Second, we wanted to see if AI properly associated data with a particular theme. For example, did the AI take a comment like “How to talk to people and have them open up” and align it to a theme like “Communication”? To test this, we provided AI with human-generated themes for feedback on two evaluation questions. We found two key things: The AI was more accurate when there were fewer themes, and the AI was about 60% - 70% accurate compared to human analysis.

What did you notice? What were some of AI’s strengths and limitations?

Overall, “curiosity” is the best word to classify my experience. As someone who has done many thematic analyses, I was open to seeing how AI could tackle this task. If nothing else, being part of the experiment helped reinforce my understanding of what AI can and can’t yet do.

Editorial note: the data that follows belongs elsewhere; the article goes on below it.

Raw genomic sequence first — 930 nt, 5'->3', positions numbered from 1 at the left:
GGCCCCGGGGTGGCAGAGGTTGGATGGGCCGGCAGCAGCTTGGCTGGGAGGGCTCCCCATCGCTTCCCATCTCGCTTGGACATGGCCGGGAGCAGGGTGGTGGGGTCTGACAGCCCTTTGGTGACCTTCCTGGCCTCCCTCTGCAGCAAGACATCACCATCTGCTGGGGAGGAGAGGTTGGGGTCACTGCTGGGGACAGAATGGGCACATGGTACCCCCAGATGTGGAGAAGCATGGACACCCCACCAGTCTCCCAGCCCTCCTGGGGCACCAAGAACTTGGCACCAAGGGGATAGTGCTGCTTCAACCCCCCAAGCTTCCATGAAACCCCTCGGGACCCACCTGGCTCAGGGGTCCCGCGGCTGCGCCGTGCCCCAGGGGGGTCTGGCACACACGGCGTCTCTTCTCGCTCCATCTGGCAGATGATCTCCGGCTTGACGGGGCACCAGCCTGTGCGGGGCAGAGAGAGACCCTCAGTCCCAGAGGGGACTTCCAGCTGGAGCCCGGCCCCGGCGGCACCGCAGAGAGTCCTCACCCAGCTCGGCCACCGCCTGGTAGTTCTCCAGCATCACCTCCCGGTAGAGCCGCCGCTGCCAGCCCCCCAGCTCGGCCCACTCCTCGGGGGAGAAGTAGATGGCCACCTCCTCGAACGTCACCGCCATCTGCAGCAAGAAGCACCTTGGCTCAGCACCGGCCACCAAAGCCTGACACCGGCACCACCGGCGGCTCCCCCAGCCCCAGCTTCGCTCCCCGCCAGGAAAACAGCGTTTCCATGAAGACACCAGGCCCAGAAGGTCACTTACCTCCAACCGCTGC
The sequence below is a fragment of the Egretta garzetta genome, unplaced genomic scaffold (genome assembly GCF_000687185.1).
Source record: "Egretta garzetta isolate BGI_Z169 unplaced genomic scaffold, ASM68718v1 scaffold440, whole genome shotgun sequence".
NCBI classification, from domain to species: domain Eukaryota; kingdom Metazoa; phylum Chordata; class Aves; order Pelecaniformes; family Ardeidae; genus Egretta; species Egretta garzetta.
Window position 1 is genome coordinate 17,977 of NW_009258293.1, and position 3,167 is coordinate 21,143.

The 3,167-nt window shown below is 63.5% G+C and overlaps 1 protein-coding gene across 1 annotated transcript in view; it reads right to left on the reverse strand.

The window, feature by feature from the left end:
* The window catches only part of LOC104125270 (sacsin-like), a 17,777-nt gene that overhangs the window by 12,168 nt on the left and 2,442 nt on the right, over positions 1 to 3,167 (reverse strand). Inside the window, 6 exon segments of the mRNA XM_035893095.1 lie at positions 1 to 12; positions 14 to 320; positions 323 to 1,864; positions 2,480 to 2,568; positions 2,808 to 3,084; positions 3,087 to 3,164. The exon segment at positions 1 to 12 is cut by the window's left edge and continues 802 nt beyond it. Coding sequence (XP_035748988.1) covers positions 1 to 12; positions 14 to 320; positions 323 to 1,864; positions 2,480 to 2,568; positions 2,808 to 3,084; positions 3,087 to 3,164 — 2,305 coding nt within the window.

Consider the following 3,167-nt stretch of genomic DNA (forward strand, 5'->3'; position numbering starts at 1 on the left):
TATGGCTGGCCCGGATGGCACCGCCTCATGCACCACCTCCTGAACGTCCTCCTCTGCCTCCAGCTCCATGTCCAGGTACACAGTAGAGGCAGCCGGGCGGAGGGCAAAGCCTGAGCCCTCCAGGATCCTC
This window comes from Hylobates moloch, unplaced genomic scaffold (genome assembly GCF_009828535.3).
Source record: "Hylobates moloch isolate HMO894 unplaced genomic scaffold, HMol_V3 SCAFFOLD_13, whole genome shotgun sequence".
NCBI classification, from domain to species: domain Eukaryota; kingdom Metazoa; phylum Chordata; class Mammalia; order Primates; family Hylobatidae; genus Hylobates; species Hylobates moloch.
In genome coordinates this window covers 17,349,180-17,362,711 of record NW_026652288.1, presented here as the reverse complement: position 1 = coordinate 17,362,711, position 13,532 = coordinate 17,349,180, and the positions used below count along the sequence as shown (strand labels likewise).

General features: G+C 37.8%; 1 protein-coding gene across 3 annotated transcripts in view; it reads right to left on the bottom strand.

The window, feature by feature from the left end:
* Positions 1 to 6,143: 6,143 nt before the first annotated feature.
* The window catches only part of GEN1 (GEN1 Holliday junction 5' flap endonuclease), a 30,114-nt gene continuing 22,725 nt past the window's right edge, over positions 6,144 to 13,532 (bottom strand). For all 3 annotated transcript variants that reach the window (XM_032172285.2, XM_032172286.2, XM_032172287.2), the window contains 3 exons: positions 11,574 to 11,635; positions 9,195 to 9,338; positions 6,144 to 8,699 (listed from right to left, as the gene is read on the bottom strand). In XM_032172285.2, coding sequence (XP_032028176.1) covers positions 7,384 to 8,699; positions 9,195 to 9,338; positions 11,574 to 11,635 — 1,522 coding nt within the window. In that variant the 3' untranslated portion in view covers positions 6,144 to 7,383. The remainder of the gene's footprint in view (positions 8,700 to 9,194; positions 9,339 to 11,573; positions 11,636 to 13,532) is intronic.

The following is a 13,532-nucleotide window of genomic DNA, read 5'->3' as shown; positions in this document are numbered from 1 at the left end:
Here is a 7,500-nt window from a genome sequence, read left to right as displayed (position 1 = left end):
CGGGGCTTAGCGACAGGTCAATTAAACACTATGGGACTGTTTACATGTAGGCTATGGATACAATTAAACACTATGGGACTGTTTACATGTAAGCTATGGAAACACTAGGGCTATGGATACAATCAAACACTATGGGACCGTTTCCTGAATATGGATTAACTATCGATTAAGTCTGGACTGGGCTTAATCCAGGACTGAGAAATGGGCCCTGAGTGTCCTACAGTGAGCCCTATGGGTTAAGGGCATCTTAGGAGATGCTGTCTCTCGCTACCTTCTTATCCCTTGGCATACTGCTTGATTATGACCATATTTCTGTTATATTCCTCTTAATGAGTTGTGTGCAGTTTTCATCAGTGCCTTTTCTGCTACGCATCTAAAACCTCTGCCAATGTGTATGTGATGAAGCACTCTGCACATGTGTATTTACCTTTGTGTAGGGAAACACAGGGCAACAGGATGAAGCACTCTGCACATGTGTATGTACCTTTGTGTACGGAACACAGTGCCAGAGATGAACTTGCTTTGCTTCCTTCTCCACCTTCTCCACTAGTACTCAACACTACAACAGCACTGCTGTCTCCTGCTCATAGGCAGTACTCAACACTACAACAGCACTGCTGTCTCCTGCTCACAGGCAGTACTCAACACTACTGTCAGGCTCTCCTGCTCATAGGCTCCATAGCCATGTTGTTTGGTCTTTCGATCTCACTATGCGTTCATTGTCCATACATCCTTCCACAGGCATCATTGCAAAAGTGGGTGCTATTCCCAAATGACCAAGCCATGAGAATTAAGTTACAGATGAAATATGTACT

As I’d suspected based on my own experience and research, AI was able to accomplish the task much faster than a human, but it wasn’t without error. Accuracy can likely be improved over time with better prompting or even fine-tuning of the model, but for now, human review is still needed.

The results made me reflect on a few other factors that might contribute to accuracy in this context, whether the analysis is undertaken by AI or a human reviewer:

The data you receive is only as good as the questions asked. Both humans and AI will struggle to identify common themes for wide-ranging responses to poorly worded or overly broad questions.

Questions on a training course evaluation can lend themselves to multi-part answers. AI may struggle more than a human to consistently tease out the various parts of the answer into different themes. These responses can be improved with more thorough prompting, but that may require an experienced partner’s prompt engineering expertise to fully solve.